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Horse meat burgers and other stuff….

So some burgers have been found to contain the DNA and possibly a good deal else of the revered animal we know and love as the horse.

I am not a vegetarian (though I eat a lot of vegetarian food) and I have to confess that I have eaten horse meat. A good horse steak in a good French restaurant in France some years back. I am sorry if this offends you, but the confession is going on: I enjoyed it. I’m not in the habit of eating horse because I am a little offended by the idea myself, but it is silly of me because I am happy to eat pork, beef, lamb, chicken and various sorts of game and strictly speaking they are all meat and either meat should be on the menu or off it.

However, I also have to confess that I do not eat burgers. At least not the ready-made cheap as chips grey and skinny variety of burgers which are being talked about right now.

If a portion of meat costs 12 pence to buy, then you can bet your last red cent or penny or whatever that the original cost of producing it was around 6 pence. And what can you get for 6 pence? Apparently you get a pile of indeterminate meats, fillers, and goo that is edible – just. I think Crocodile Dundee put it right in the film of the same name:

“You can eat it – it tastes like sh*t, but you can eat it”

I’ve already said I’m not in the habit of eating horse, nor do I eat rabbit. Can’t stand the smell of that cooking (smells like rancid cheese, in my opinion) and I kept a rabbit as a pet at one time. This is an emotional response which I cannot help. I dare say if I were hungry enough I’d probably eat both of them. I’ve not knowingly eaten dog or rat, but I’ve visited some odd countries where both of them might form part of the indigenous diet, so I suppose it is possible…..

But I am less worried about the horse part of the burger than the rest of the ingredients. ‘Mechanically reclaimed meat’ and ‘mechanically stripped meat’ are listed in the ingredients of many processed foods. Sometimes they go by their initials MRM and MSM because they are more anonymous. Both include the fats, sinew, and ‘grotty bits’ of the carcass, which are ground down with water into a kind of slurry and added to things like burgers and sausages and pies and sold as meat. ‘Meat’ (at least in Britain) in processed foods means the animal muscle with any connective tissue and fat appropriate to it. But the legal minimum content of ‘meat’ in our foods is surprisingly low.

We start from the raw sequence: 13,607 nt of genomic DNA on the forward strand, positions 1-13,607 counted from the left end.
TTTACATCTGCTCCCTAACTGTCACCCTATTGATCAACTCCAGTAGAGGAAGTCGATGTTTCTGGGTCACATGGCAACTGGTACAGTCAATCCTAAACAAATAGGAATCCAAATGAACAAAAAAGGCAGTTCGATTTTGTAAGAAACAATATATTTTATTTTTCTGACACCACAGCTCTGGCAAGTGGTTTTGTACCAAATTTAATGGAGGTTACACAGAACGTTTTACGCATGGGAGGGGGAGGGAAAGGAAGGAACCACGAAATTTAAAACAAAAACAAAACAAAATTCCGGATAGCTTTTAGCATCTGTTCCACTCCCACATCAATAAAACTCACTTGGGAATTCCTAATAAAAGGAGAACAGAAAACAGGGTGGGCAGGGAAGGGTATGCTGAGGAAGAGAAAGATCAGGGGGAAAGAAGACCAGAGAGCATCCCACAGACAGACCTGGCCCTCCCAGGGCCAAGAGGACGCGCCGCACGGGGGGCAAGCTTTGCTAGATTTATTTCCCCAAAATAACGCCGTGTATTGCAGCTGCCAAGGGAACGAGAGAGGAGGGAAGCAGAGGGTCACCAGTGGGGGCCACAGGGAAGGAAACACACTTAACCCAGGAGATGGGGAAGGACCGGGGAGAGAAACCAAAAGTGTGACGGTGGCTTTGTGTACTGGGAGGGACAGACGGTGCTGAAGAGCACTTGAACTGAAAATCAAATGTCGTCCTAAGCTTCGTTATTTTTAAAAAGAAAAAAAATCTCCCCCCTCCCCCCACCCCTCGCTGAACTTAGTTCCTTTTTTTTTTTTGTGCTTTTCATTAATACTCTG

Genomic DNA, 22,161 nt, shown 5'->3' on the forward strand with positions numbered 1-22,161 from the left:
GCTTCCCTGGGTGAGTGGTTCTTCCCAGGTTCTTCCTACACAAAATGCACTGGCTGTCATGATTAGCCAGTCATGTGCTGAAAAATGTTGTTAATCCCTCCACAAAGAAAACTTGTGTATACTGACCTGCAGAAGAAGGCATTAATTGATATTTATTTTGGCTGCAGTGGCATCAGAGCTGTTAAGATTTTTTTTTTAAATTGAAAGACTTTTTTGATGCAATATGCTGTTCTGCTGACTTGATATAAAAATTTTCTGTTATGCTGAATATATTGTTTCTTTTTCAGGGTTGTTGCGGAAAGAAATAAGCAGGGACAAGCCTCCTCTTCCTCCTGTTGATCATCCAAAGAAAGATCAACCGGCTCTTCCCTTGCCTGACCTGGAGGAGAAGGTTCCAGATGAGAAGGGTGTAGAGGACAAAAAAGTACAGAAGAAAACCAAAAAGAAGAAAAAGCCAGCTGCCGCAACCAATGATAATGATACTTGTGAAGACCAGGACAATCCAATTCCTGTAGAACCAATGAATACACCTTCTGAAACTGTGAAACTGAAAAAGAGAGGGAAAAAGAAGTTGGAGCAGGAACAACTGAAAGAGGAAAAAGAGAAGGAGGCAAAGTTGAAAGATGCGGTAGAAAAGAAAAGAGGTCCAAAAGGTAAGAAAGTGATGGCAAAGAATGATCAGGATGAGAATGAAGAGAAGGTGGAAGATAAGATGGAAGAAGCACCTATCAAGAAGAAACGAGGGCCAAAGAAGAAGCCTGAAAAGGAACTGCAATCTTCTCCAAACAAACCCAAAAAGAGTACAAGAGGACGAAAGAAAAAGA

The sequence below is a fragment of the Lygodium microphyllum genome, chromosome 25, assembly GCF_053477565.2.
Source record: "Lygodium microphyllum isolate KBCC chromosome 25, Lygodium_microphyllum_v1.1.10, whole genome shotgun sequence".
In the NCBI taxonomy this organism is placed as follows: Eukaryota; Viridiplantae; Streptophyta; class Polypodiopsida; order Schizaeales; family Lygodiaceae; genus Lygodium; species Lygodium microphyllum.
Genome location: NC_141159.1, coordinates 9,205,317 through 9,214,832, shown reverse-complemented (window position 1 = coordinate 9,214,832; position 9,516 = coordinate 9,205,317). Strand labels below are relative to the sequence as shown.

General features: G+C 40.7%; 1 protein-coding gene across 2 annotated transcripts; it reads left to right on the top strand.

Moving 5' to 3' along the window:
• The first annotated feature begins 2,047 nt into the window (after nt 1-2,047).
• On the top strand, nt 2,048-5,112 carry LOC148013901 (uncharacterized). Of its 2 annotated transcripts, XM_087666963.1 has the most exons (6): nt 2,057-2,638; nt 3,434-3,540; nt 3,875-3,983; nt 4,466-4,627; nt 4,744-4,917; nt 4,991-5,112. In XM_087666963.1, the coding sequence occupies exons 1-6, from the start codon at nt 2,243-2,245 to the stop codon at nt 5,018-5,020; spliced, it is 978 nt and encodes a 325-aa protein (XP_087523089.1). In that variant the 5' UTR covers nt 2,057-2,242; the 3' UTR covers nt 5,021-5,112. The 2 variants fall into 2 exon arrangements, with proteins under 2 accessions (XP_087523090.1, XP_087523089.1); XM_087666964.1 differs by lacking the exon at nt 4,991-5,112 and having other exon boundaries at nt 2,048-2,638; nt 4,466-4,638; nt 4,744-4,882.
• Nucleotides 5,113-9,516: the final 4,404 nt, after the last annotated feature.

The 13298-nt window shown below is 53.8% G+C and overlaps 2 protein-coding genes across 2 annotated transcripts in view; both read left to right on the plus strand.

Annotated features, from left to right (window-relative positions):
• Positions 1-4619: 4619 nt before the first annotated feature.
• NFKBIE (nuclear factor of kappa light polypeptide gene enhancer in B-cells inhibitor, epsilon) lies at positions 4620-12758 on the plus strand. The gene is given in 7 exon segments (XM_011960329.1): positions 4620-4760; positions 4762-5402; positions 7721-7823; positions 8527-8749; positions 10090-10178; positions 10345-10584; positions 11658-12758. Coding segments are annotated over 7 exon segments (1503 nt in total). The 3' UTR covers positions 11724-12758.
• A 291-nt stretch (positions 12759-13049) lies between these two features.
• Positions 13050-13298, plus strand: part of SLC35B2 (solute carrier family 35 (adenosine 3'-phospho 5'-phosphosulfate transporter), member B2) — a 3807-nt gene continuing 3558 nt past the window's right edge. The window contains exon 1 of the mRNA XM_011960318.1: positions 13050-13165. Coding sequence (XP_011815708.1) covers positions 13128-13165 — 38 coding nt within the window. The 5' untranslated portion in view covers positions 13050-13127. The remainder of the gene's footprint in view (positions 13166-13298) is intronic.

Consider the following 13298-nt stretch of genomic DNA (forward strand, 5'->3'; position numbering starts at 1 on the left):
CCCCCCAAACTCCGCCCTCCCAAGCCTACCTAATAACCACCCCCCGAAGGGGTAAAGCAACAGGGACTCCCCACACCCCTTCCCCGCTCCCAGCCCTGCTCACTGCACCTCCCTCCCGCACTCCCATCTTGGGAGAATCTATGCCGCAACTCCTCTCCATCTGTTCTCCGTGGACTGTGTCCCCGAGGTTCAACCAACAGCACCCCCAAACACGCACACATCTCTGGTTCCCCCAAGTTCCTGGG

A beef burger must contain 62% beef. An economy burger need only contain 47% meat. Other meat products can go in on top of that, including ‘mechanically recovered meat, or from any mammal or bird species fit for human consumption, tongue, heart head muscles (other than cheeks), carpus, tarsus (feet), and tail’. The quote is from a trading standards website. So meat from a pig and even a horse can go into your economy burger without contravening any law.

And if you thought that a burger containing only 47% beef was a horrible thought, then take a moment to examine the product known as a meat and potato pie (or a meat and anything else pie or pudding for that matter). They need only contain 7% meat.

Now forgive me, but the economy burger with only 47% beef has 53% of other stuff going on in there that at first glance I don’t know about. And any meat product that only has to contain 7% meat has a massive 93% of other stuff in it that we had better be reading the list of ingredients for.

All this week’s revelations are unlikely to tempt me to eat a burger – or any other variety of processed meat. I am not rich and I do understand that some people buy this food because it is, frankly, very cheap.

But even if it’s cheap, is this a good idea?

I don’t mean to preach, but personally, I’d rather have vegetarian food for half the week and some decent meat for the other half. Or just have one free-range happily kept chicken on a Sunday which I make last for three days and then make stock and soup with the carcass.

Home made, home-grown if at all possible, non-processed food, even if limited in quantity, must surely be better than this rubbish, sold as food, could ever be.


And how many scares do we have to have in this country to realise that the people who manufacture food are in it to make a profit? They are not there to make sure you and I get a healthy diet. They don’t care if we are fat or thin, sick or well, full of salt or sugar, just as long as we buy their product.

The only ones who can care about what goes into our food are we ourselves. Isn’t it time we did just that?